Whatever the talk, there’s very little sign, at least in public and outside of the computer security industry, of reverse engineering being anyone’s specialised work at which they become ever better experienced through full-time study, practice and application. Unsurprisingly, there’s also very little sign, again maybe only in public, but even in the computer security industry, of any reverse engineering that anyone has good cause to be proud of. Picking through the instructions that will be executed by a dumb computer isn’t undemanding intellectually—but it’s not String Theory. This is not work that’s fundamentally too difficult for all but the brightest minds. That there’s so little to show is presumably not because people aren’t bright enough or don’t work hard enough but because something causes them not to aim very high or perhaps even not to see how high they might aim.
This website exists as the main record of my contribution to showing what can be aimed for in the reverse engineering of software, especially of Windows, and to bringing it within reach.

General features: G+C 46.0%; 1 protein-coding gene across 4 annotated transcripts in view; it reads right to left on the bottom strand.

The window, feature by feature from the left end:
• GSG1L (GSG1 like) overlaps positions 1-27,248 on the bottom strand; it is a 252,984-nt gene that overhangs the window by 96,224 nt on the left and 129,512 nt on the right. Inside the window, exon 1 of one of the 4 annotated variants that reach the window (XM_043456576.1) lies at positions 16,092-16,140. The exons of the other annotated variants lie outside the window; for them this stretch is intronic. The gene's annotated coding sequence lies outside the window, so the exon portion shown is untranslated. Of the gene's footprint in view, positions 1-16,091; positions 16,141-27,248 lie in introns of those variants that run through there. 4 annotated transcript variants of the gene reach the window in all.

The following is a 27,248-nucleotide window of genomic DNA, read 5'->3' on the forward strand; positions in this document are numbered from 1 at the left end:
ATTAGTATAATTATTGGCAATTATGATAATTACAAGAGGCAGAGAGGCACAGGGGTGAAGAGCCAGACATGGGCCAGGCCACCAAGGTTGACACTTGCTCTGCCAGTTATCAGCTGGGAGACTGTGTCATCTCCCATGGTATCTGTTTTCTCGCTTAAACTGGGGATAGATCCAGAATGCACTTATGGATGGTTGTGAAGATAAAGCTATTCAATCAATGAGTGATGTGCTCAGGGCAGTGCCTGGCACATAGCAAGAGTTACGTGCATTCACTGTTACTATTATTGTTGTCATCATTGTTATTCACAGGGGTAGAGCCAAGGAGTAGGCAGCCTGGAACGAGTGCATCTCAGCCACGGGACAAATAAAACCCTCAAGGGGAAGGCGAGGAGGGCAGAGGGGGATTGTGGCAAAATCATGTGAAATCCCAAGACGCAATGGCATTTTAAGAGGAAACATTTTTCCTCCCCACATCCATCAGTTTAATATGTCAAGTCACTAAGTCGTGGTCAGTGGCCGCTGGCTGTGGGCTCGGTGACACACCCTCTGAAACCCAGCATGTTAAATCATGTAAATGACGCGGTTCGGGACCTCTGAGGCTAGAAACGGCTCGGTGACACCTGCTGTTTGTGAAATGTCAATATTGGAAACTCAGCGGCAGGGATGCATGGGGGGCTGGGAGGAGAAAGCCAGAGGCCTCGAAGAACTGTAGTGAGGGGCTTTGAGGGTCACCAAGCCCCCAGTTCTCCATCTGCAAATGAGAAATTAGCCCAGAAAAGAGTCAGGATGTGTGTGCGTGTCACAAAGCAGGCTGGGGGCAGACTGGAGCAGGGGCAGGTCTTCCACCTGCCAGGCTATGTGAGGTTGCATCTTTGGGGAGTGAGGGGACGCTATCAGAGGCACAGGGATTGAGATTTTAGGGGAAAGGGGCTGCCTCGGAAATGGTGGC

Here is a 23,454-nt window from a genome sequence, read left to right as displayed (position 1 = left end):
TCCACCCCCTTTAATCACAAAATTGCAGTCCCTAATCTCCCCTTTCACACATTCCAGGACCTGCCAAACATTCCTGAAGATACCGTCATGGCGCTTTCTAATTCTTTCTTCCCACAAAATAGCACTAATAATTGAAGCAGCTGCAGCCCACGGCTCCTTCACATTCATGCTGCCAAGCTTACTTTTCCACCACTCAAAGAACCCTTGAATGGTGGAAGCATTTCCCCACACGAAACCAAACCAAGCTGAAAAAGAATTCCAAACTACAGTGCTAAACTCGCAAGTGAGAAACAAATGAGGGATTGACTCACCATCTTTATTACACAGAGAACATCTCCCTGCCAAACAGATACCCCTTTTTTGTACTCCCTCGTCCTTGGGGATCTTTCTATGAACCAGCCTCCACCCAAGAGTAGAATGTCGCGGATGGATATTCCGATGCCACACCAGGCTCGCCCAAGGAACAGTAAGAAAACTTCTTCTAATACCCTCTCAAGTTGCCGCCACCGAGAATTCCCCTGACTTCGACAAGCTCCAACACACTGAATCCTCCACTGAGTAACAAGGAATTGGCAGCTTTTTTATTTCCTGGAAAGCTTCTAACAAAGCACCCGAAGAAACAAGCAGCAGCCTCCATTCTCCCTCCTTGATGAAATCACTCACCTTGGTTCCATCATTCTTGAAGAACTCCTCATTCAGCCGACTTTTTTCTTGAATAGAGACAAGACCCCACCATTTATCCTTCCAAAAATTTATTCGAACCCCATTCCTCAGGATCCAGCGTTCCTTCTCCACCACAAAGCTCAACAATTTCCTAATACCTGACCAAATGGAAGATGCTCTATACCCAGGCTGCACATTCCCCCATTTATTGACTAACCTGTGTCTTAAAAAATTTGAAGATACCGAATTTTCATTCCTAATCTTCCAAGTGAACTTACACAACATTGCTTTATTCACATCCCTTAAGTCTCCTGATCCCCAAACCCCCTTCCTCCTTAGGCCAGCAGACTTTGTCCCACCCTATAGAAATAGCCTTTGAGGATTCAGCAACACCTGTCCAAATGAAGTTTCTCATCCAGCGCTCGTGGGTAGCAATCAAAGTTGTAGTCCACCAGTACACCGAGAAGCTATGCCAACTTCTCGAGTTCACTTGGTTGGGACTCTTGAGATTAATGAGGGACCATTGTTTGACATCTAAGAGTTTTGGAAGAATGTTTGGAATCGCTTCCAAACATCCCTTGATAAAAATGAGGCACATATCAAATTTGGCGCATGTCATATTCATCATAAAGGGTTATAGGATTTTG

Though I have long intended that techniques must some day be taught, this is expressly not a website that teaches reverse engineering. You will see very little sign here of how anything was discovered. In part, that’s because I believe it must first be shown that an awful lot can be discovered. But there is also that the how is boring. I don’t mean that pejoratively. While you’re learning how to do something, or teaching it to others, the how had better be interesting. But once learnt, it should be nothing more than technique, subsumed into the subconscious. As vital as it may have been to learn the alphabet all those years ago, we mostly do not as adults have more than the slightest awareness of individual letters in the words we read. That so many malware analyses and other reports of reverse engineering dwell so much on how the information was obtained is, to me, a sign of how primitive is the reverse engineering and how low are the expectations of readers’ abilities. If you’re spending your time explaining your basic algebra or automating your arithmetic, then although I don’t say that what you do is without merit, I reckon you’re probably not doing higher mathematics.